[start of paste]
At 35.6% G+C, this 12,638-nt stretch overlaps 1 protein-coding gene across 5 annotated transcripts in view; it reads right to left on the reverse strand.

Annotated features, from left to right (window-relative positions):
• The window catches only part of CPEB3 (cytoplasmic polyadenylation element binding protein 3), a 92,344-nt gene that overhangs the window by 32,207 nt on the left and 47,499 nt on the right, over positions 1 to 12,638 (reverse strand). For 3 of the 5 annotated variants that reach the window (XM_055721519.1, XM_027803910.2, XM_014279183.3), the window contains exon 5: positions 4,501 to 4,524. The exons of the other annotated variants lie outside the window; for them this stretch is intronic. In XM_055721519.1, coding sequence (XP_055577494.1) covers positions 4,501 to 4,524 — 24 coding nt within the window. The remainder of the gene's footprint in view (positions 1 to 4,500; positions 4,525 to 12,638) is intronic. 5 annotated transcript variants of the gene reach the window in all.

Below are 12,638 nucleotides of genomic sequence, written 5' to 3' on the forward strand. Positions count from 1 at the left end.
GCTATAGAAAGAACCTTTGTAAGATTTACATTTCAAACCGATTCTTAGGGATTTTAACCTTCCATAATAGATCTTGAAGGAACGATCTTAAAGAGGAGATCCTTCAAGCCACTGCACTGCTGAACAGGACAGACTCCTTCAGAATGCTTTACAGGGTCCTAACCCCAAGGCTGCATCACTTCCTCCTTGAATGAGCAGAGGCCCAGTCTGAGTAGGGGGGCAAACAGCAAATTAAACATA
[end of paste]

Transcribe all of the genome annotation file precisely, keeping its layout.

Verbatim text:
At 35.6% G+C, this 12,638-nt stretch overlaps 1 protein-coding gene across 5 annotated transcripts in view; it reads right to left on the reverse strand.

Annotated features, from left to right (window-relative positions):
• The window catches only part of CPEB3 (cytoplasmic polyadenylation element binding protein 3), a 92,344-nt gene that overhangs the window by 32,207 nt on the left and 47,499 nt on the right, over positions 1 to 12,638 (reverse strand). For 3 of the 5 annotated variants that reach the window (XM_055721519.1, XM_027803910.2, XM_014279183.3), the window contains exon 5: positions 4,501 to 4,524. The exons of the other annotated variants lie outside the window; for them this stretch is intronic. In XM_055721519.1, coding sequence (XP_055577494.1) covers positions 4,501 to 4,524 — 24 coding nt within the window. The remainder of the gene's footprint in view (positions 1 to 4,500; positions 4,525 to 12,638) is intronic. 5 annotated transcript variants of the gene reach the window in all.

Below are 12,638 nucleotides of genomic sequence, written 5' to 3' on the forward strand. Positions count from 1 at the left end.
GCTATAGAAAGAACCTTTGTAAGATTTACATTTCAAACCGATTCTTAGGGATTTTAACCTTCCATAATAGATCTTGAAGGAACGATCTTAAAGAGGAGATCCTTCAAGCCACTGCACTGCTGAACAGGACAGACTCCTTCAGAATGCTTTACAGGGTCCTAACCCCAAGGCTGCATCACTTCCTCCTTGAATGAGCAGAGGCCCAGTCTGAGTAGGGGGGCAAACAGCAAATTAAACATA